Certifiable Outlier-Robust Geometric Perception

Thursday, June 16, 2022 - 1:00pm to 2:30pm

Event Calendar Category

LIDS Thesis Defense

Speaker Name

Heng Yang


MechE & LIDS

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Geometric perception is the task of estimating geometric models (e.g., object pose and 3D structure) from sensor measurements and priors (e.g., point clouds and neural network detections). Geometric perception is a fundamental building block for robotics applications ranging from intelligent transportation to space autonomy. The ubiquitous existence of outliers —measurements that tell no or little information about the models to be estimated— makes it theoretically intractable to perform estimation with guaranteed optimality. Despite this theoretical intractability, safety-critical robotics applications still demand trustworthiness and performance guarantees on perception algorithms. In this thesis talk, I present certifiable outlier-robust geometric perception, a new paradigm to design tractable geometric estimation algorithms that enjoy rigorous performance guarantees, i.e., they return an optimal estimate with a certificate of optimality for a majority of problem instances, but declare failure and provide a measure of suboptimality for worst-case instances. Particularly, I present two general-purpose algorithms in this paradigm: (i) an estimator that uses graph theory to prune gross outliers and leverages graduated non-convexity to compute the optimal model estimate with high probability of success, and (ii) a certifier that employs sparse semidefinite programming (SDP) relaxation and a novel SDP solver to endow the estimator with an optimality certificate or escape local minima otherwise. The estimator is fast and robust against up to 99% random outliers in practical perception applications, and the certifier can compute high-accuracy optimality certificates for large-scale problems beyond the reach of existing SDP solvers. I showcase certifiable outlier-robust perception on robotics applications such as scan matching, satellite pose estimation, and vehicle pose and shape estimation.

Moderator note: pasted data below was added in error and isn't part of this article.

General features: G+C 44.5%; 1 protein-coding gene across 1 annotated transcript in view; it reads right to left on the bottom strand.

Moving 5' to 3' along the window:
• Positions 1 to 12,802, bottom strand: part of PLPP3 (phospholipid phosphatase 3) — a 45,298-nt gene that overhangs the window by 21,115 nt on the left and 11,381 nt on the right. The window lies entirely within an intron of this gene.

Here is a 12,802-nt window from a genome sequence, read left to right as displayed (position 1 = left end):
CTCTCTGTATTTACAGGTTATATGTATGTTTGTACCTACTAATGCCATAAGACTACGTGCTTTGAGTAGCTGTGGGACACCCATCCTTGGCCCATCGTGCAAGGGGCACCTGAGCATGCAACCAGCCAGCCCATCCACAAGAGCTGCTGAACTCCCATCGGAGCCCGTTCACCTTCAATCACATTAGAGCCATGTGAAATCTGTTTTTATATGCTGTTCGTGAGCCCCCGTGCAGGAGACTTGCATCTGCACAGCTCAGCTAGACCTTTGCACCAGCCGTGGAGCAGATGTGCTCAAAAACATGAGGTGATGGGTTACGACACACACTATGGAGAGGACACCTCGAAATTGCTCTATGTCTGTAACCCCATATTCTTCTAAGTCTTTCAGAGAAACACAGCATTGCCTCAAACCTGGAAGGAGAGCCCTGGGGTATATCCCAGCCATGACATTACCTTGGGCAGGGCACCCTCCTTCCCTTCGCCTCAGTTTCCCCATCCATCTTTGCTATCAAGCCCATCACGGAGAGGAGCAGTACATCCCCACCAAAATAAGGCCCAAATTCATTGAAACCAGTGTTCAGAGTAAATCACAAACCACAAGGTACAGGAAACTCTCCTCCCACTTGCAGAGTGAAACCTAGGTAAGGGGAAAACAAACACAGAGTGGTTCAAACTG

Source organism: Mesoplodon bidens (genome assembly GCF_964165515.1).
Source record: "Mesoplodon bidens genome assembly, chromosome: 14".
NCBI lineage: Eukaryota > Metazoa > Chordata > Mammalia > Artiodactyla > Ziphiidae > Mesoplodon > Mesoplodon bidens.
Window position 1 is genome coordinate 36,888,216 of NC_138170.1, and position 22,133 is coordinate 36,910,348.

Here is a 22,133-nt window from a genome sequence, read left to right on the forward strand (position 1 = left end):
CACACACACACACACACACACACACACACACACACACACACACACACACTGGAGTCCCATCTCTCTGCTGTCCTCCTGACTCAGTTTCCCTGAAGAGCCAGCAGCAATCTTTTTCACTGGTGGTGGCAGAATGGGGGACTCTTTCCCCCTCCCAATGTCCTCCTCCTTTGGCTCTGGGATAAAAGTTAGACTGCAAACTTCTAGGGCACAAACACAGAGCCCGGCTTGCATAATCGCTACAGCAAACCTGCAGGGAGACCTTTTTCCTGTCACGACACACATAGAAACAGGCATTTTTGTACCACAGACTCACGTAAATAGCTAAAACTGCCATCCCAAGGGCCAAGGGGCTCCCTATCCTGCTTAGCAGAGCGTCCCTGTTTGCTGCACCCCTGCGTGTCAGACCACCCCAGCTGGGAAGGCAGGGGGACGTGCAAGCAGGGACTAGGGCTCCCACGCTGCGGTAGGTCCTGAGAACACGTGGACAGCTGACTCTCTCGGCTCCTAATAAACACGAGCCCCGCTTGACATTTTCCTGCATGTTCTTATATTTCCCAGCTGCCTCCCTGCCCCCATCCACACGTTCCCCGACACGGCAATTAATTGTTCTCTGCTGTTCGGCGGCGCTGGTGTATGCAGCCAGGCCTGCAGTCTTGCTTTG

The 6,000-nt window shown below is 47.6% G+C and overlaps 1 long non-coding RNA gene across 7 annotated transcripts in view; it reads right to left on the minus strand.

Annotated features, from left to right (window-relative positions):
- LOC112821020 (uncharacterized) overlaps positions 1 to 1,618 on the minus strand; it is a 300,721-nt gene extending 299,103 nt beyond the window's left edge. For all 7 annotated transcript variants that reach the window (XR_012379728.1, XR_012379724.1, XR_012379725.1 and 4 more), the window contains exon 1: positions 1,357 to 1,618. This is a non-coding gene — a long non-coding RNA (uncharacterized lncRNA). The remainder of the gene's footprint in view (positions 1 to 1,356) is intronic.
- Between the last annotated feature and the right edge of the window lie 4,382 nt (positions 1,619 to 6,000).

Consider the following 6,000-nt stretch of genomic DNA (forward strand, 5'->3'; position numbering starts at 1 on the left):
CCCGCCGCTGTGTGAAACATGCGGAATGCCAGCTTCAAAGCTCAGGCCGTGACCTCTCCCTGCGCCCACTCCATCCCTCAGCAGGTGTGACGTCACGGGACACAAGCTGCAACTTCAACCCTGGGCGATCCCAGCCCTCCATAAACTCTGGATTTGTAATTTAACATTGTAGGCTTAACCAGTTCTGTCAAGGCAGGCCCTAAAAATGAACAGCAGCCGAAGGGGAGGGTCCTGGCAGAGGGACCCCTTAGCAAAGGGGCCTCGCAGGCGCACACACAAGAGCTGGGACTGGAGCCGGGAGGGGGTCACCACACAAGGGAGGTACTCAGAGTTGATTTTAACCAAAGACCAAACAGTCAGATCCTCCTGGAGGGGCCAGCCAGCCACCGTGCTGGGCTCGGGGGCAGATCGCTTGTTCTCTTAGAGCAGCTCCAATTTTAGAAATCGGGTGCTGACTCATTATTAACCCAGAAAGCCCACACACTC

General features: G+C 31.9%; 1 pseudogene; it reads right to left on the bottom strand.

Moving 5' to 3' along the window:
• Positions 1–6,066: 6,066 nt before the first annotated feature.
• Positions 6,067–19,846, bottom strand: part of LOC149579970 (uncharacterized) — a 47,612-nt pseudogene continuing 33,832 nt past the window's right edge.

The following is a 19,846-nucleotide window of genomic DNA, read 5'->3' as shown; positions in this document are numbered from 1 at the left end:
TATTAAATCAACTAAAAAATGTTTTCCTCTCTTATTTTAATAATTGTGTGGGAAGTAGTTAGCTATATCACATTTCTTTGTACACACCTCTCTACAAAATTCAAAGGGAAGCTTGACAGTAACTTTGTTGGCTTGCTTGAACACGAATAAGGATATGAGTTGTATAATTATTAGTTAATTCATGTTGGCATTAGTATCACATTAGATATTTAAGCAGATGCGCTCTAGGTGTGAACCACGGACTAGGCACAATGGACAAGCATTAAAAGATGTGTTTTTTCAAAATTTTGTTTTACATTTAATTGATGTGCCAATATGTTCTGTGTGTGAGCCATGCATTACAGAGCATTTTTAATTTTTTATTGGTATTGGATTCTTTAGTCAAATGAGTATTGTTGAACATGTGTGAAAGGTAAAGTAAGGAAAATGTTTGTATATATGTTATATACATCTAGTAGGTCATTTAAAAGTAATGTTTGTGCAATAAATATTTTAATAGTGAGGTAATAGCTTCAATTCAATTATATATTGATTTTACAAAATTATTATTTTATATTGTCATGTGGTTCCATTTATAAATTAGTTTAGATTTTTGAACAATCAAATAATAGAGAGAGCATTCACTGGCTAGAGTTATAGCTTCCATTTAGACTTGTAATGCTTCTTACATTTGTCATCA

Thesis Committee:

Luca Carlone, AeroAstro, MIT (Thesis Supervisor)

Russ Tedrake, EECS & MechE, MIT

Jean-Jacques Slotine, MechE, MIT

Justin Solomon, EECS, MIT

Kostas Daniilidis, CIS, UPenn